Programming by Stealth

A blog and podcast series by Bart Busschots & Allison Sheridan.

PBS 156 of X — Extracting Data with jq

In the previous instalment we got a glimpse of what jq can do, and we looked at some examples of jq in action, but we didn’t explain the code in any of the filters. We did draw attention to how dense the language was, and how much opportunity there is for confusion. In an attempt to avoid confusion, we’re going to learn the jq language in a slow and incremental way, building on our knowledge as we go.

We’re going to start our jq journey today by exploring how we can use jq to extract specific pieces of information from JSON files.

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Listen along to this instalment on episode 779 of the Chit Chat Across the Pond Podcast.

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Read an unedited, auto-generated transcript: CCATP_2023_11_25

Episode Resources

It Starts with .

In jq, a leading period (.) represents the item currently being processed.

So, the jq filter '.' simply means the entire input.

Generally speaking, a JSON data structure has a top-level element that is a dictionary or an array, so to extract a specific piece of data, we need to descend into the current item, which we do by adding extra syntax to the right of the leading dot.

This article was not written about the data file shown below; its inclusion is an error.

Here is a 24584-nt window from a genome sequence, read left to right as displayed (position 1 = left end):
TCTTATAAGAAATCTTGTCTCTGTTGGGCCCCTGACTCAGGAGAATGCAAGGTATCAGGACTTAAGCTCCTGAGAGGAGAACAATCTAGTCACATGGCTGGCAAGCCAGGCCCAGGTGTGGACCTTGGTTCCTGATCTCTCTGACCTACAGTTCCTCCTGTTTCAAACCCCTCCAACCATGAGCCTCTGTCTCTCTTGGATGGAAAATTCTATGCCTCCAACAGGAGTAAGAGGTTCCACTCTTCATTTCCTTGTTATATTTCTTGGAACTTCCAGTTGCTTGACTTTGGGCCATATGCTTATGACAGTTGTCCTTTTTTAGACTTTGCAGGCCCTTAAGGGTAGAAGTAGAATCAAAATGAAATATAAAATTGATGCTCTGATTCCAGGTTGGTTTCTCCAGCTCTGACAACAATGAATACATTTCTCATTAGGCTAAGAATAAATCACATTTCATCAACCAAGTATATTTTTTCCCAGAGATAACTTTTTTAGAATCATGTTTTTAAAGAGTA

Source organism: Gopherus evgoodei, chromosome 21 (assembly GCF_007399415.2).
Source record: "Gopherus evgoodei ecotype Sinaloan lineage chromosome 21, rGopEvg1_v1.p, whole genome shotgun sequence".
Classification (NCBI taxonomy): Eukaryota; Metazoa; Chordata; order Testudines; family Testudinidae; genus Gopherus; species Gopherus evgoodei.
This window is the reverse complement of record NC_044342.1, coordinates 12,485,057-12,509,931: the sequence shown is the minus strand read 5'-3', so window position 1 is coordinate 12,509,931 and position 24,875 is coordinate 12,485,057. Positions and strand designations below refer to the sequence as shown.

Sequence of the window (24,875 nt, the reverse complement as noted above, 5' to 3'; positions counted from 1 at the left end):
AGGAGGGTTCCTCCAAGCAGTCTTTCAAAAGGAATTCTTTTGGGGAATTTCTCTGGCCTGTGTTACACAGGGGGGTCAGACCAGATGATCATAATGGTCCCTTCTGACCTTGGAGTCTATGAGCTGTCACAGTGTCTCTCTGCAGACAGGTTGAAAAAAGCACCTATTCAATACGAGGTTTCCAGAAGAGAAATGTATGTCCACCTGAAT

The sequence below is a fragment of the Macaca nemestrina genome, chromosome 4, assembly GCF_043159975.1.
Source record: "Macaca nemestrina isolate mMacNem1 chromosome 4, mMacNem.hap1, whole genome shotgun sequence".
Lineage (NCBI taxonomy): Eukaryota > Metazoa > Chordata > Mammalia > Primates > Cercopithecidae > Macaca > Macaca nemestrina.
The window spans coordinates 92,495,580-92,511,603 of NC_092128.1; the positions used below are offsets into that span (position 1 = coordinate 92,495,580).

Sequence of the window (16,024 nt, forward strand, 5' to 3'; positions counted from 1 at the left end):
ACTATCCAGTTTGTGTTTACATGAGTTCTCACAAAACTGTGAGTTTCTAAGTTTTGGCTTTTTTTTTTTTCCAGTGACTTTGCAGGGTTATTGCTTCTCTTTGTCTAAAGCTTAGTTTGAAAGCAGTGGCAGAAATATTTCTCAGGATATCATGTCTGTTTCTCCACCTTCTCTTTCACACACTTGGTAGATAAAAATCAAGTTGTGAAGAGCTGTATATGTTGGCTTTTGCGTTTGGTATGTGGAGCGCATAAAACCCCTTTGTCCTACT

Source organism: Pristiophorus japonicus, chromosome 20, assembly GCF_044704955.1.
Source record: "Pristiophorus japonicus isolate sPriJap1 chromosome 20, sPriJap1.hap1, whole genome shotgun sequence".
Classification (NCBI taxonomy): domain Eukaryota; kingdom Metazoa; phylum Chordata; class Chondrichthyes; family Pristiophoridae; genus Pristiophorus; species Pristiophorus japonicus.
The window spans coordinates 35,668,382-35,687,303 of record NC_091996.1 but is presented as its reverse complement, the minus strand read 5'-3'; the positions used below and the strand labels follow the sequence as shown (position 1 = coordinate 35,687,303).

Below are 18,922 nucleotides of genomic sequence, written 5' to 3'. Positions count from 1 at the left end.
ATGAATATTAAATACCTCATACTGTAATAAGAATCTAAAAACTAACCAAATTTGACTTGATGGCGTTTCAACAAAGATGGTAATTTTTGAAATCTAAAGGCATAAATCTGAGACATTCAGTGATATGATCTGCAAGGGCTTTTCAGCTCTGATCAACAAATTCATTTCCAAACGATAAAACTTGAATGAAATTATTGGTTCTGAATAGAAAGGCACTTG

Descending into Dictionaries

To access a given property in a dictionary we simply use its name.

In the instalment ZIP you’ll find an example NPM package information file (this-ti.me-package.json), which has a dictionary as the top-level element. We can access the value for the key-value pair with the key name with the jq filter '.name':

jq '.name' this-ti.me-package.json

If a dictionary contains more dictionaries we can keep descending down key by key by concatenating the keys with further dots. For example, in the sample NPM package file the top-level key bugs has a value that’s also a dictionary which contains the key url, we can access that key’s value with the jq filter '.bugs.url':

jq '.bugs.url' this-ti.me-package.json